TORONTO - It didn't take long for one of the NHL's new rules to get its first test.

On the opening night of the season, the Toronto Maple Leafs' Mike Babcock initiated the first coach's challenge in NHL history and was successful in overturning a goal by the Montreal Canadiens.

It looked like Jeff Petry had scored 6:36 into the second period Wednesday night, but Babcock challenged it on the grounds that Tomas Plekanec interfered with goaltender Jonathan Bernier. Babcock will get his name in the history books, but he gave the credit to assistant coaches Andrew Brewer and Jim Hiller.

"Someone's going to say I challenged — I didn't challenge nothing," Babcock said after the Leafs' 3-1 loss. "Brew yelled in Jim Hiller's ear, and Jim Hiller said we're challenging. They were good enough to put it up on the screen, so I knew by the time the guy got over there."

Coach's challenges are new to the NHL this season and can be made on goals involving goalie interference or offside plays.

Referees Frederik L'Ecuyer and Dan O'Rourke looked at the replay by the penalty box at Air Canada Centre and determined Plekanec made incidental contact with Bernier and therefore it was not a goal.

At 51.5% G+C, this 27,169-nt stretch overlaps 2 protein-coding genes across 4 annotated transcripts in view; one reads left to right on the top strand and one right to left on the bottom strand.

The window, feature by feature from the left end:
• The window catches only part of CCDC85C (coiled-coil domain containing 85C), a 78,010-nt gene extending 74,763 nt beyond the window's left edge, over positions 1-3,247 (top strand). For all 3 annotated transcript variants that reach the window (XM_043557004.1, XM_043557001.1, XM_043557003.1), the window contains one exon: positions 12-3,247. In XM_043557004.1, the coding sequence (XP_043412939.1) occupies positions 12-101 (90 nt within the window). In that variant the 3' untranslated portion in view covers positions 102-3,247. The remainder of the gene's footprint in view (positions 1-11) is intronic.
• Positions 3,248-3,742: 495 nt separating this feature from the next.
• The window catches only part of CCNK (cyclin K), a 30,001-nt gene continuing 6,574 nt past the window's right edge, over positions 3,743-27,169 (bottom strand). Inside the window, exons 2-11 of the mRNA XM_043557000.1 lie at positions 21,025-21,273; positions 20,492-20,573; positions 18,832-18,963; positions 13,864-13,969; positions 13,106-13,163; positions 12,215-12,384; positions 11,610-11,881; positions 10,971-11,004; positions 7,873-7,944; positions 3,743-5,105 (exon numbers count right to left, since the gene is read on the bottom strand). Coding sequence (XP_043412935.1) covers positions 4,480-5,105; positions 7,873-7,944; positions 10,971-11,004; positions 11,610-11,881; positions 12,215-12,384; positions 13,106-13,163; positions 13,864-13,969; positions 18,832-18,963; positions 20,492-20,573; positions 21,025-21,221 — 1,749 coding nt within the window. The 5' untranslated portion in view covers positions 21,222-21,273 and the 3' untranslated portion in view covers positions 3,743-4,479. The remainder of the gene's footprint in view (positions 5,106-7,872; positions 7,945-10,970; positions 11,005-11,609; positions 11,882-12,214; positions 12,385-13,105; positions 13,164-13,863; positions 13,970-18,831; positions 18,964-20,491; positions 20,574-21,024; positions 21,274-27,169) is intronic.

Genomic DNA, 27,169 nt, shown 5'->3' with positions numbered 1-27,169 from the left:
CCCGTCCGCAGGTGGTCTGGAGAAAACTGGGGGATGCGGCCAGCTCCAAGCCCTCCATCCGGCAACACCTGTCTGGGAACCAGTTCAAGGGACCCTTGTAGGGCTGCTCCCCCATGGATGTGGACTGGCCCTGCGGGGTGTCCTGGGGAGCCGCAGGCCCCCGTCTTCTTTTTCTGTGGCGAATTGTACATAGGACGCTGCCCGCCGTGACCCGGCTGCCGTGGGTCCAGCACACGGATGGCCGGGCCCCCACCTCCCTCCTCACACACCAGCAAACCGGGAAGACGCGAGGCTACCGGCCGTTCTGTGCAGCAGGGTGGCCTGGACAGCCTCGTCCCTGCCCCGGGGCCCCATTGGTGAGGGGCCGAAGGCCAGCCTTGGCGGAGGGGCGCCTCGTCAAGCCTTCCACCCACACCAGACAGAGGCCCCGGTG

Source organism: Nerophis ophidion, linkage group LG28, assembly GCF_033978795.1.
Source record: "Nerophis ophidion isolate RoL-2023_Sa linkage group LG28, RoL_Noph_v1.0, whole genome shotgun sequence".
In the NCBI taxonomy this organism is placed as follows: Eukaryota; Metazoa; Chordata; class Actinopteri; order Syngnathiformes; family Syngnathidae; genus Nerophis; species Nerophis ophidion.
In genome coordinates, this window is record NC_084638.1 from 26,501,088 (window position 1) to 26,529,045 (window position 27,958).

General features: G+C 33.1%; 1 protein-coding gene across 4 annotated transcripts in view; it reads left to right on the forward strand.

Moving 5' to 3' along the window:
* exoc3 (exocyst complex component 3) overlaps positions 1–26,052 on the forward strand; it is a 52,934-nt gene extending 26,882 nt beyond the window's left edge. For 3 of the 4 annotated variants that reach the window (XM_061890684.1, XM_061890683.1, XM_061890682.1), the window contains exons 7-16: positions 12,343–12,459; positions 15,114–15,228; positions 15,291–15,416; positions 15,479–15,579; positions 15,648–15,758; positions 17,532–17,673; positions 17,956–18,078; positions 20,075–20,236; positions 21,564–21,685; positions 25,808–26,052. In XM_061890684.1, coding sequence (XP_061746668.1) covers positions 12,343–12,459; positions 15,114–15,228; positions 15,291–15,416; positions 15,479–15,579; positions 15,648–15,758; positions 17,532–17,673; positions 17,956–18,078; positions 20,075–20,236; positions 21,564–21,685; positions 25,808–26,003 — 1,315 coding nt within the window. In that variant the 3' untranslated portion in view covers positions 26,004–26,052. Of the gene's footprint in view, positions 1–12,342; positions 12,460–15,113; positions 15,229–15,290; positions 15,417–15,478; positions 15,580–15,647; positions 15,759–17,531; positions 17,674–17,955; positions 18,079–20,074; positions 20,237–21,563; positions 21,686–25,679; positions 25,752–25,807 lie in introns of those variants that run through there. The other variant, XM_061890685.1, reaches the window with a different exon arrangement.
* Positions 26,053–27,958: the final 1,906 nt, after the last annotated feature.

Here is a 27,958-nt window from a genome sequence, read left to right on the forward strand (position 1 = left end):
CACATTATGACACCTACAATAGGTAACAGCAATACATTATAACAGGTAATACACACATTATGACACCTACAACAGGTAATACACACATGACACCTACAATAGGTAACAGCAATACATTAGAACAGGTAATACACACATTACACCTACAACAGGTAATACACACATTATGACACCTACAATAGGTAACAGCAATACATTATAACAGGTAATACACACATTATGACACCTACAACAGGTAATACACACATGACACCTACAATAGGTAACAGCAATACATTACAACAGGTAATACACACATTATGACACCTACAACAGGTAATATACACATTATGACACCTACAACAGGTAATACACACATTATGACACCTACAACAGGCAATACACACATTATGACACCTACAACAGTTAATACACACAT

"The play happened so quick and you couldn't see that stick that got me the throat," Bernier said.

While scrappy winger Brendan Gallagher quipped that he was surprised he didn't interfere with the goaltender first, his Habs teammates were satisfied even though the coach's challenge cost them a goal.

"Smart play for them and obviously it worked out," said Montreal captain Max Pacioretty, who acknowledged he didn't know how the new system worked. "It seemed like it was the right call from what I saw. Got to give them credit for the good decision."

Because he won the challenge, Babcock maintained his timeout. As part of the new rule, a coach must have his timeout left in order to challenge a goal.

The league takes over the expanded video review for the final minute of the third period and all of overtime.

Coaches weren't allowed to try during the pre-season, but Michel Therrien of the Canadiens said his staff was prepared.

"This is something new for everyone, and we're going to learn through the course of the season," Therrien said after the morning skate. "We're ready. We're anticipating and went through different situations with our staff because a lot of times behind the bench it's tough to make that call."

The other new rule is three-on-three play in overtime, replacing four-on-four in an effort to reduce shootouts. Alex Galchenyuk's game-winner in the third period prevented more history from taking place at Air Canada Centre on Wednesday night.


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